Day 3: Gourmet vs. Foodie
Today, I took a moment to appreciate the food that was unique to Xizhou. I became a gourmet (or a foodie, if you are so hypocritical).
Microcampus Resolution Number 1: Eat healthy
Morning Meal: Er Si is a local Xizhou dish, made entirely from rice. Yesterday, we visited a factory where the Er Si was produced, and it was fascinating. Huge sacks of rice was hauled into the back room, where it would sit. The sacks piled high and caressed the roof, and I estimated that that was enough rice to last me ten lifetimes. The rice was dumped into a huge tublike structure, which was filled with water. Then, after a certain amount of time, the rice was scooped out with baskets and cooked once. Then the softer rice was dumped into another tub, where it soaked and was again scooped out with a basket. Then, using the industrial-sized rice cooker, the rice was cooked again, and soon molded into a soft doughlike ball. Then it was poured through a special contraption, which had two cylindral wheels that both spun inwards. The dough balls were through in, and the machine ensure it became a long flat strip of dough, like a pizza with a Stretching Jinx (Harry Potter Reference). The strip was hung on a wooden rack to dry overnight, and the next morning the strip was again crushed in a ball, thrown through the machine, and would be ready for cutting.
The Er Si was slightly fatter than normal noodles, but a lot thinner and chewier than the Japanese Udon. It had a clear, refreshing taste, and was served in a bowl of soup.
Noon Meal: Something I noticed was the frequent use of onions and oil in Xizhou cooking (do not get me started on the spice). It gives everything a slightly saltier taste, and that was why I made my resolution.
Tea: Sunny Q. and I were planning to pay a visit to Sifanjie, which acted as a village square, but we got sidetracked by a tea shop. The owner warmly welcomed us in, and served us tea. He told us about the history of tea, and the production methods. We were lucky that tea happened to Sunny's topic, and we soon struck a conversation. The most fascinating fact was that the value of tea cakes, which were tea leaves compressed tightly into the shape of a mooncake, grew in value every year, by approximately 20%. A 2002 tea cake would sell for 50-60 RMB then, but the same cake would be worth a thousand now. Tea takes a lot of patience. We drank the cup of black tea he offered us in those poor excuses of tea cups, you know, the way-too-tiny ones. They had a clear and fresh taste, and we praised him for the tea. He told us that tea was only after he had washed it once. The taste would improve if he washed it a few more times. We thanked him, and he gave us a pastry, filled with rose jam, for us to take home. We plan to split it...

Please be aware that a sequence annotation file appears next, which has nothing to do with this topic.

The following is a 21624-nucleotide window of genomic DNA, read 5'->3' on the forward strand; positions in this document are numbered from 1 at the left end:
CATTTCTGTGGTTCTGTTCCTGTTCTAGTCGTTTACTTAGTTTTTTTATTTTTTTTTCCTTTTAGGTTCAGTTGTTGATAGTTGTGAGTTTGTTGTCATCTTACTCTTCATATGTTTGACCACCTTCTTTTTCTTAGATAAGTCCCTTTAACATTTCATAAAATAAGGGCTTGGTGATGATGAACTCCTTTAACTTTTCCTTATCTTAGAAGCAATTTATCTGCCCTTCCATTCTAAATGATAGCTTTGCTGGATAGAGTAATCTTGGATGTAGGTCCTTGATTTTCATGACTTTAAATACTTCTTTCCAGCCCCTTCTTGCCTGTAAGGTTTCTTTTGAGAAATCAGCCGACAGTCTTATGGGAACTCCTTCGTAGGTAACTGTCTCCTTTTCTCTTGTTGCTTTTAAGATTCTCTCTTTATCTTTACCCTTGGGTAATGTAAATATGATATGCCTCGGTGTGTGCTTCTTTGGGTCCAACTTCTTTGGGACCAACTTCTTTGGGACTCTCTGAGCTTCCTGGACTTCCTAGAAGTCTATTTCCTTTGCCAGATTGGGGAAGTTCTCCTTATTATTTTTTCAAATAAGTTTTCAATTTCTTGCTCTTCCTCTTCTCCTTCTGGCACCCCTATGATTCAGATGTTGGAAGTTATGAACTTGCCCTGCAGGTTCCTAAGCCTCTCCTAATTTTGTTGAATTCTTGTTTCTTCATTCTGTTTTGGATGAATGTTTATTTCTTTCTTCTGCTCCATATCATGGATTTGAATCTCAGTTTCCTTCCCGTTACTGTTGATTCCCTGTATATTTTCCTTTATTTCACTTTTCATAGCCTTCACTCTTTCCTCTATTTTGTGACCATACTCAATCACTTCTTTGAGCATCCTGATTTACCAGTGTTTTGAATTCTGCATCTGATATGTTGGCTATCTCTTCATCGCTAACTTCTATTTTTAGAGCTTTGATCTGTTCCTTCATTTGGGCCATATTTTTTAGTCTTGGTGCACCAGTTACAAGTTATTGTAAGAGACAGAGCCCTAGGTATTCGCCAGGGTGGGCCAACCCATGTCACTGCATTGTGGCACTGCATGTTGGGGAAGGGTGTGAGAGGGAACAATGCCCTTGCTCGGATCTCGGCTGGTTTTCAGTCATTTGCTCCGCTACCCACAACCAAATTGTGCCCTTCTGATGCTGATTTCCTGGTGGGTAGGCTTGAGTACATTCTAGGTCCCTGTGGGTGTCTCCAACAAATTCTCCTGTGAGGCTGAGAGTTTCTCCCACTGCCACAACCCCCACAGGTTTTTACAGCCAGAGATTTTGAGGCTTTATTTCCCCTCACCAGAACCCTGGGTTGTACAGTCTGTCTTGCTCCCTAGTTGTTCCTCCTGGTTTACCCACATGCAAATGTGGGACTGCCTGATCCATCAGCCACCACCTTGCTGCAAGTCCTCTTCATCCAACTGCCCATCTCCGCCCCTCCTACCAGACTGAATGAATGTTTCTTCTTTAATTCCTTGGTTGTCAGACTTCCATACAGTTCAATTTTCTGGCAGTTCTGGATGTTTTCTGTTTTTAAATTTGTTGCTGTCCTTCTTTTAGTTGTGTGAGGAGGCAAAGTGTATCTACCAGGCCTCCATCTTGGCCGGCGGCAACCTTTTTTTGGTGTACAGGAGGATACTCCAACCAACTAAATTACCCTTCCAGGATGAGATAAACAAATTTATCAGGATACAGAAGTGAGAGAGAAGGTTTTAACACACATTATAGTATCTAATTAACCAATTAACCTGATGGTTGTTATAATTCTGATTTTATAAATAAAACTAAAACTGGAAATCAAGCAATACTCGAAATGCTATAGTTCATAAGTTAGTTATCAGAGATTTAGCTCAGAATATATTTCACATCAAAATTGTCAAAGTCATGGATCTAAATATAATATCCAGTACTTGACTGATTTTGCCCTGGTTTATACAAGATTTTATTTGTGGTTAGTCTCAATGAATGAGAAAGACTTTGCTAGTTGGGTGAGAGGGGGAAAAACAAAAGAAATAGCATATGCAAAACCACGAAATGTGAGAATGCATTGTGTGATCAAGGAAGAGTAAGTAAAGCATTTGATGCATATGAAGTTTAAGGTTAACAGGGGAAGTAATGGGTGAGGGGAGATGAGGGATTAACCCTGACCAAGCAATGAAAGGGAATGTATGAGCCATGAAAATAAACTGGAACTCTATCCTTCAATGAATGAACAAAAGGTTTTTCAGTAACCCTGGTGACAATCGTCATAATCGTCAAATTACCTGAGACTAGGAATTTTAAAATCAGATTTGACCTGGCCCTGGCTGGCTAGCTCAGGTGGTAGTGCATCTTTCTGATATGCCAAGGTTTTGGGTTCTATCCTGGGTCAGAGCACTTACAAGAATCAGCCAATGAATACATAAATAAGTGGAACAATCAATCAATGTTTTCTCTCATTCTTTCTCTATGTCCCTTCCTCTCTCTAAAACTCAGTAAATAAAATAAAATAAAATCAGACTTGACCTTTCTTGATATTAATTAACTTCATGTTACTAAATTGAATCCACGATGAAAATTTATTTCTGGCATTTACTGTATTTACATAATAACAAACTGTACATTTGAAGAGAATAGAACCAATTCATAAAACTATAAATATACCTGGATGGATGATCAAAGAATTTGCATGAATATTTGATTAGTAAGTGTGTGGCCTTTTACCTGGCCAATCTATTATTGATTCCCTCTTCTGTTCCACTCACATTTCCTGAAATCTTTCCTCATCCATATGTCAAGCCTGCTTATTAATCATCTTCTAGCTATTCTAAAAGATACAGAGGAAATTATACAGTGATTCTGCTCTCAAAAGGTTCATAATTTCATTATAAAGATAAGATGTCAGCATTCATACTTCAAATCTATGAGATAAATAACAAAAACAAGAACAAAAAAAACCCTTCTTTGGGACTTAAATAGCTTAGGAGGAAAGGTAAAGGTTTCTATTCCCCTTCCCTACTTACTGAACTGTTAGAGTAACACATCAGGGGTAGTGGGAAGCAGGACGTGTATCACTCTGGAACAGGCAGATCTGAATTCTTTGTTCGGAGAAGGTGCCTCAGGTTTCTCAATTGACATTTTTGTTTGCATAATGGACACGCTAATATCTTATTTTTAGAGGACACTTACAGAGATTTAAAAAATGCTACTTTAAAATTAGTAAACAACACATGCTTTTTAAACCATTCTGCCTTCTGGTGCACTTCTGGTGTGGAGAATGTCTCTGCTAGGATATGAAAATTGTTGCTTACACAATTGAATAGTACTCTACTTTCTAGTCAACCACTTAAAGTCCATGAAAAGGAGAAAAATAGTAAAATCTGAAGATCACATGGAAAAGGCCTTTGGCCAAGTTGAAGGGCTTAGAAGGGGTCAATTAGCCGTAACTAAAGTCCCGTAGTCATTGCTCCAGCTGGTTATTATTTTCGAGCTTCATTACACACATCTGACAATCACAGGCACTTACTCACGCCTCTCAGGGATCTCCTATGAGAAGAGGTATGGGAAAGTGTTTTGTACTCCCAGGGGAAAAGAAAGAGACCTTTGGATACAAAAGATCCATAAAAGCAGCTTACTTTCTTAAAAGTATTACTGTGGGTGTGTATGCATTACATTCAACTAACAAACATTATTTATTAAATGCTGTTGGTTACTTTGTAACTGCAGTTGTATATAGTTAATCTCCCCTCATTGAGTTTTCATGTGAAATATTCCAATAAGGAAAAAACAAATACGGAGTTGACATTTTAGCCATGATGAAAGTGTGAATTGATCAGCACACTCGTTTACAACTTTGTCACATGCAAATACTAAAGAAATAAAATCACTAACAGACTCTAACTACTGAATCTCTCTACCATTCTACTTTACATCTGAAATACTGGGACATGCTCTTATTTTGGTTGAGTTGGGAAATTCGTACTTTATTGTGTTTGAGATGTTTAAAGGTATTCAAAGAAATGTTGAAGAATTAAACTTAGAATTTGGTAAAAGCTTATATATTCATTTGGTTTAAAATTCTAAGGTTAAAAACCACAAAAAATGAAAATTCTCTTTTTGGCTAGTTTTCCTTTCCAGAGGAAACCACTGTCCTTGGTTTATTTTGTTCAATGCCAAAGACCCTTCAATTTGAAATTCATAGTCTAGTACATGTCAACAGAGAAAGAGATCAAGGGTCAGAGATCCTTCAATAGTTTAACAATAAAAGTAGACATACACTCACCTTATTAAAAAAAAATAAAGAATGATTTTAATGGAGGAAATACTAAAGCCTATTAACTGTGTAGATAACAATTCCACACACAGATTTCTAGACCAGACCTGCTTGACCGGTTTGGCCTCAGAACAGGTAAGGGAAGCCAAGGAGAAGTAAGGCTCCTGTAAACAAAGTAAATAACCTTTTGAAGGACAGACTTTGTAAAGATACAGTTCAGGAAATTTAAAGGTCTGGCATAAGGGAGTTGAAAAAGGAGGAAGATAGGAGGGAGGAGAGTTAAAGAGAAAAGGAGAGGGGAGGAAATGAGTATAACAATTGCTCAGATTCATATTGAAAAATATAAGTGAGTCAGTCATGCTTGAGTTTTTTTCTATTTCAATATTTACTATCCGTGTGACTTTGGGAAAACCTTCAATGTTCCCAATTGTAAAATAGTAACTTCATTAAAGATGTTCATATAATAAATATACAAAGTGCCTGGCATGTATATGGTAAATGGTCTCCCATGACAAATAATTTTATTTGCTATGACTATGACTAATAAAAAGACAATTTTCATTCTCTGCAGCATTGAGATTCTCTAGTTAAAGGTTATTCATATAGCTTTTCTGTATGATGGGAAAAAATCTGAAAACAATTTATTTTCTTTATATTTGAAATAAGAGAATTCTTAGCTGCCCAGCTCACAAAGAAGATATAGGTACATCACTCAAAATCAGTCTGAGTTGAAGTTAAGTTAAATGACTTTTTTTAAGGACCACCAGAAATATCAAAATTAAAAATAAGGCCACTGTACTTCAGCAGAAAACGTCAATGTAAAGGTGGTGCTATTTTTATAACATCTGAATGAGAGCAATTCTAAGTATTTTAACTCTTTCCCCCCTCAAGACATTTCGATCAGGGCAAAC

Fun fact: The tea sold in the shop was the only product in Xizhou that was approved by the Food and Drug Administration in the US, meaning could be directly sold in the US.
The Evening Meal: We ate out tonight, and we chose to visit a place in Sifangjie. The local specialty was called Baba, which consisted of a piece of dough baked with scallion oil, spring onions, and either rose jam or pork. The Baba was a huge favorite, and we soon finished the Baba, which looked like a cross between the Chinese Congyoubing, which were dough baked in scallion oil, and the Western pizza.
So overall, I was very satisfied with our dining experience.
Microcampus Resolution Number 2: Eat A LOT healthier...